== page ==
The RSPB Big Garden Birdwatch began in 1979 when the RSPB joined forces with BBC’s Blue Peter. Then it was aimed at children who dutifully, no doubt with support from their parents, posted details to the RSPB team of the birds they had seen in their garden.
We are a nation of bird lovers in the UK, with an ever-increasing number of us ensuring the birdfeeders and birdbaths are kept clean and topped up throughout the year. For many, more time spent birdwatching has been one of the fewer benefits of lockdown.
Over 40 years later, the Birdwatch is the world’s largest wildlife survey with around half a million people taking part. The statistics show that:
- Nearly 9 million hours have been spent watching garden birds since the Big Garden Birdwatch began in 1979
- The total number of birds counted as part of the Big Garden Birdwatch since 1979, is around 137 million
It must be stressed that this survey is far more than an enjoyable way to spend an hour or so. It enables the RSPB to gather information to see how our garden wildlife is doing. With an increasing number of species under threat, this year on year information is vital to understand how birds are being affected by, amongst other things, loss of habitat largely caused by current agricultural practices but also domestic lawns and hedges being replaced by artificial turf, decking and gravel; widespread use of pesticides; oil pollution at sea; and climate change.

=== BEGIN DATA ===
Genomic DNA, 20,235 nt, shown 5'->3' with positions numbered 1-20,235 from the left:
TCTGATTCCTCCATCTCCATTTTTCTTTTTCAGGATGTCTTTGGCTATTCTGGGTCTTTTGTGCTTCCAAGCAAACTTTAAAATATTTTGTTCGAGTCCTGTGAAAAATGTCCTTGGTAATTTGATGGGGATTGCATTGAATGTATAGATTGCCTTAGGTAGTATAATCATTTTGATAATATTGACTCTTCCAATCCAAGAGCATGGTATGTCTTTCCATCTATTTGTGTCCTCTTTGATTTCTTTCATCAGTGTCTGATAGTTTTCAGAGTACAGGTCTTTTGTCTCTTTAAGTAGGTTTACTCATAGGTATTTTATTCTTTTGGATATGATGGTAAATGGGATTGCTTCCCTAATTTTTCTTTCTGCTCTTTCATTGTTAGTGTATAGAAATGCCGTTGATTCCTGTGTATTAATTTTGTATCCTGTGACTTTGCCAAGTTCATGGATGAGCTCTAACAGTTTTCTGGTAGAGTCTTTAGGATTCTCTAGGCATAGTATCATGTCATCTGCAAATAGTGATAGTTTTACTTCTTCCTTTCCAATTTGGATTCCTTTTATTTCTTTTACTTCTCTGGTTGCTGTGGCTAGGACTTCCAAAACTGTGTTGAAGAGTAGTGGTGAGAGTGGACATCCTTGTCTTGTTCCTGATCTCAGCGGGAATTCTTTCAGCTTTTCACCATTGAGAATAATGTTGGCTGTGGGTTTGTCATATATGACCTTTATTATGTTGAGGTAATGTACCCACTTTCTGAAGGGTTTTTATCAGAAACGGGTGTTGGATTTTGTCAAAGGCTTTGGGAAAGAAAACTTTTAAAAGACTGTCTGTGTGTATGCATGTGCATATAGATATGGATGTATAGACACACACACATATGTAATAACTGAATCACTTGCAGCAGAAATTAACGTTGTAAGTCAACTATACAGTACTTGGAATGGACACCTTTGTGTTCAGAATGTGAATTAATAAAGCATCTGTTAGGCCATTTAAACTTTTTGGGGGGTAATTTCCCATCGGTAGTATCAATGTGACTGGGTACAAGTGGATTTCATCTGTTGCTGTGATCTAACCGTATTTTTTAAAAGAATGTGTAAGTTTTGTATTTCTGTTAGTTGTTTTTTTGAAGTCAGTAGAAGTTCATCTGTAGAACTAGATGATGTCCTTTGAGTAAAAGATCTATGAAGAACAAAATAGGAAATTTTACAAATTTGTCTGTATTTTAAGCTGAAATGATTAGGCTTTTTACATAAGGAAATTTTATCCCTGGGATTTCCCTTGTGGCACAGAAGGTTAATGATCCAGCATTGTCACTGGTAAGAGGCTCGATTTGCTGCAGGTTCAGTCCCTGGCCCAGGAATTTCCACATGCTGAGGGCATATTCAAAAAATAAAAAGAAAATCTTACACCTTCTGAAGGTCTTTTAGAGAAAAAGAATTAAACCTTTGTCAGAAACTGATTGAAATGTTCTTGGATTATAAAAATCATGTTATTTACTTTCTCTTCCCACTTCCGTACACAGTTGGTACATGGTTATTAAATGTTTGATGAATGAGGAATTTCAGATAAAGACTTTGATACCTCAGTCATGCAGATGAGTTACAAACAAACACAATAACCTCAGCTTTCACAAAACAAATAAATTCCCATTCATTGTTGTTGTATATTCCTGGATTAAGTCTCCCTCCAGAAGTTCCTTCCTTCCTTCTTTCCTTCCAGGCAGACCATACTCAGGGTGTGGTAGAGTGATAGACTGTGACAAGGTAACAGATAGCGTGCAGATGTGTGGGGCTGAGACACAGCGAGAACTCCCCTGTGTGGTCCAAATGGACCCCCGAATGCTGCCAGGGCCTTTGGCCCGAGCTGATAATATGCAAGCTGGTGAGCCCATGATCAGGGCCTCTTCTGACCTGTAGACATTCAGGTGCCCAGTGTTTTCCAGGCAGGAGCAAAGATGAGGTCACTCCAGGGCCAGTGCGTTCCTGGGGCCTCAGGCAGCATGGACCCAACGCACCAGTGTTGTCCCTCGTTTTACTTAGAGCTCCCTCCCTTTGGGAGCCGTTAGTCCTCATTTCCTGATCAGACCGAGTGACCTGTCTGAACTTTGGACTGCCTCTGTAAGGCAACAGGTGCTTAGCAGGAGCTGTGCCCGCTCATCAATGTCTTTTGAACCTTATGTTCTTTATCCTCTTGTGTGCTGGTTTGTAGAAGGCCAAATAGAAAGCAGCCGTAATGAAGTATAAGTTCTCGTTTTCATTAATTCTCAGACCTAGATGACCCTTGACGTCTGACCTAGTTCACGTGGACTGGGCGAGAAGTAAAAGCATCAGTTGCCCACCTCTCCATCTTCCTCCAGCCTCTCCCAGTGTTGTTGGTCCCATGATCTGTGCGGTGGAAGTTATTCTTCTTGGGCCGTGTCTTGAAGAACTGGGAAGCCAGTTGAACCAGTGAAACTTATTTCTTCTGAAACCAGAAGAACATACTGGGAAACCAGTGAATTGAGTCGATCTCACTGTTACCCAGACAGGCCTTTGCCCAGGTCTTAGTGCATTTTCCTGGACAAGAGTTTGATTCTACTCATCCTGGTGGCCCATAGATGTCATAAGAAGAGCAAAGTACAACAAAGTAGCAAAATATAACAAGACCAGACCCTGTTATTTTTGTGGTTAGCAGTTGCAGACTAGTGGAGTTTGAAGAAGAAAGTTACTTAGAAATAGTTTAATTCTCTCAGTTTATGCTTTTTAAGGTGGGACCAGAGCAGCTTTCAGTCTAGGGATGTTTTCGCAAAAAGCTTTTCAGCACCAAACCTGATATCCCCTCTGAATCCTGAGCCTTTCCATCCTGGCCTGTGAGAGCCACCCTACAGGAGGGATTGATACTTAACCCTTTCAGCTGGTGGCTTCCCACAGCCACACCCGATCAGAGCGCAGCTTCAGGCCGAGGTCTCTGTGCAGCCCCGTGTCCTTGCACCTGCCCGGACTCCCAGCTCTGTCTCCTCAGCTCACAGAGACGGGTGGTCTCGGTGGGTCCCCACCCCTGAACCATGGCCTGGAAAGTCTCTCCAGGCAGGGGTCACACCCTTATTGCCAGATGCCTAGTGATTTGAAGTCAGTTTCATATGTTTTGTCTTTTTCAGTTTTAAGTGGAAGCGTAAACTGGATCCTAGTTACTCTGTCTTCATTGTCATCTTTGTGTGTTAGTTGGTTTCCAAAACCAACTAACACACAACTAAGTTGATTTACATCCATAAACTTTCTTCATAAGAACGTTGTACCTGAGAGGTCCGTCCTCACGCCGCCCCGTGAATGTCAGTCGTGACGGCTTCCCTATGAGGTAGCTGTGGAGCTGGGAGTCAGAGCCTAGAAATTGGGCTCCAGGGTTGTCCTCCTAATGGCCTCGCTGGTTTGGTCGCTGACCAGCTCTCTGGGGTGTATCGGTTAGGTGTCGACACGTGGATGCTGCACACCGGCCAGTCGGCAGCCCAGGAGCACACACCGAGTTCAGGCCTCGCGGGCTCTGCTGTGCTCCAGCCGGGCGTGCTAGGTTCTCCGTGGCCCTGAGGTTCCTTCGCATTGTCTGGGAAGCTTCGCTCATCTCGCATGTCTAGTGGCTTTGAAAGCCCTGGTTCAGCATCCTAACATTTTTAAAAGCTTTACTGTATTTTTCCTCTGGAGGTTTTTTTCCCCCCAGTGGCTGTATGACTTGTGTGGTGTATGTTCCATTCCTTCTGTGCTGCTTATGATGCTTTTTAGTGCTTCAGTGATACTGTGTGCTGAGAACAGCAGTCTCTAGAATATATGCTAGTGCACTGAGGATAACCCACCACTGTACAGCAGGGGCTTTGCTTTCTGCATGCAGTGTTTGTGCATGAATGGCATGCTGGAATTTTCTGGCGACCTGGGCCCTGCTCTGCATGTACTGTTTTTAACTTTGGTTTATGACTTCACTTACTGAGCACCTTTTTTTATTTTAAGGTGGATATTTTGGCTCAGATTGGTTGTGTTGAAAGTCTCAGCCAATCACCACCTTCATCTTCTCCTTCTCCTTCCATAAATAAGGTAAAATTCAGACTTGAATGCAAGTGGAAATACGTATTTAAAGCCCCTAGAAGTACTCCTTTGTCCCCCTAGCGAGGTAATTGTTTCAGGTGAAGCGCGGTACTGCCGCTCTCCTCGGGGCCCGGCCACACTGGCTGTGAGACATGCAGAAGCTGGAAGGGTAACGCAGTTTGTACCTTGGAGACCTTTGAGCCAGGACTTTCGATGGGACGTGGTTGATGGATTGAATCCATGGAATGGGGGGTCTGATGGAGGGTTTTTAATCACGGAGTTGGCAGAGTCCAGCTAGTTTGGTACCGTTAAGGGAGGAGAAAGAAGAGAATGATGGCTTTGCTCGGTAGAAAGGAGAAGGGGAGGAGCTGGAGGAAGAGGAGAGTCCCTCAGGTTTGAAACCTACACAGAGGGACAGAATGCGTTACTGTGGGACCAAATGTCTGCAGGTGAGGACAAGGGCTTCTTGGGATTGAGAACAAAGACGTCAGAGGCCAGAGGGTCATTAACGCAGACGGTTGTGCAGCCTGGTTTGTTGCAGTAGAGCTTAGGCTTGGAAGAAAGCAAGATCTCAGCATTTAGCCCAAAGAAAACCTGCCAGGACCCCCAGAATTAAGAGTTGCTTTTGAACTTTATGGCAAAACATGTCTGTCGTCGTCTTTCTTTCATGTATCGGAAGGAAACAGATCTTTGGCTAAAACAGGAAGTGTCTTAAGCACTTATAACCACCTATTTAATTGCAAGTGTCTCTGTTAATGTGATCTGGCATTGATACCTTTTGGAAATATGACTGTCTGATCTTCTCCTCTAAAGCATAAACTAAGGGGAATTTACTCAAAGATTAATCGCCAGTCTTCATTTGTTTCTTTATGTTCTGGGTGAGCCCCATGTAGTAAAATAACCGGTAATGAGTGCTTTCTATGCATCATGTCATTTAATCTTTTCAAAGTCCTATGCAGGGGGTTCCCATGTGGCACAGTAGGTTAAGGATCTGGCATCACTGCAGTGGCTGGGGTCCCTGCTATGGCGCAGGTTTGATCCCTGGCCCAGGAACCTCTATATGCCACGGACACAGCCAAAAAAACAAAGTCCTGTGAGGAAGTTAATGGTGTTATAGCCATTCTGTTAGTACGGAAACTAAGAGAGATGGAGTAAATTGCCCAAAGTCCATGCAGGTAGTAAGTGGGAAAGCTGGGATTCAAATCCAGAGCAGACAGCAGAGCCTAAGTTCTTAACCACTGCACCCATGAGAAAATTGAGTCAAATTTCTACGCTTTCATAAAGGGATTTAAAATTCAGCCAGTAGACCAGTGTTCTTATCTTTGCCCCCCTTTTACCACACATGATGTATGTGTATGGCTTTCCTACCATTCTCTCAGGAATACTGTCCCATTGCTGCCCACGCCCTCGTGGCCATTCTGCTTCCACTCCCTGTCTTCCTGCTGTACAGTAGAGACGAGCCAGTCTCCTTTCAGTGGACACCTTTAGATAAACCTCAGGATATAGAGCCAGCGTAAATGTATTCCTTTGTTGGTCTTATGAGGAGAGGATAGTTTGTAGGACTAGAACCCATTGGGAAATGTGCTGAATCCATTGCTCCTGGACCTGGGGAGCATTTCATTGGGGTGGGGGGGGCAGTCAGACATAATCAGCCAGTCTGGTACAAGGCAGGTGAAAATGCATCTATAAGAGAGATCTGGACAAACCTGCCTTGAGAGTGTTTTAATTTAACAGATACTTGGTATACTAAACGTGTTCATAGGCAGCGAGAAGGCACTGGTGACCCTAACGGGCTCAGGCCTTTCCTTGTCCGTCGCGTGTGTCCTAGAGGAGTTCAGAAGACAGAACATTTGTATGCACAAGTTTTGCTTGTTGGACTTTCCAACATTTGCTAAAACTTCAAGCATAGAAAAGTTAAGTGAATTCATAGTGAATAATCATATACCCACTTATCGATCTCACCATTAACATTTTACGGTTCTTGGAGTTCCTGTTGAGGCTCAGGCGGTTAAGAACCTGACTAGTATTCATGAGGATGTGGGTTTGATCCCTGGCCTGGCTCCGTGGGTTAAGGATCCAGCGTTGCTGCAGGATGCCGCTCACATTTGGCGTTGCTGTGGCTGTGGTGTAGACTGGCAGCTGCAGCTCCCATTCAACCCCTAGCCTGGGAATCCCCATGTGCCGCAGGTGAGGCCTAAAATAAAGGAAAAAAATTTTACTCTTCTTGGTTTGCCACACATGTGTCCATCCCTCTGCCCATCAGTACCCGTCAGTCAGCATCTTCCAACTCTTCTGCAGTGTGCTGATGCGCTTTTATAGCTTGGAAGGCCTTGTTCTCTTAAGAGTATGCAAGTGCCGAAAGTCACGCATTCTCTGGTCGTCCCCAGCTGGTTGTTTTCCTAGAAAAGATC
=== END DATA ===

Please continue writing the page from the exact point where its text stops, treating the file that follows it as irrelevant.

If you haven’t done so already, why not register for the RSPB Garden Birdwatch, 29-31 January 2021 and make it the biggest year ever.
CLICK HERE TO REGISTER
It’s really easy to take part. Even if you don’t have a garden of your own, you could just watch from your balcony or window.
And why not make the event even more special and take some pictures of the beautiful birds you see and post them on social media using the hashtag #BigGardenBirdwatch. If taking birdie photos or even videos appeals to you, there are some great hints and tips here.
And why not get in the mood with the RSPB fun online quiz which asks: which garden bird are you?!
There is, of course, loads of information about birds on the RSPB website, but don’t forget we also have lots of articles of birds on the Healthy Life Essex website. And we would love to hear from you if you have taken part.
And let’s not forget, although the primary purpose of this event is to collate information that will help protect our garden birds, getting in touch with nature is incredibly good for our wellbeing, especially during these challenging times. As Professor Jules Pretty stresses, even a five-minute dose of nature brings immediate wellbeing.
Image by Manfred Richter from Pixabay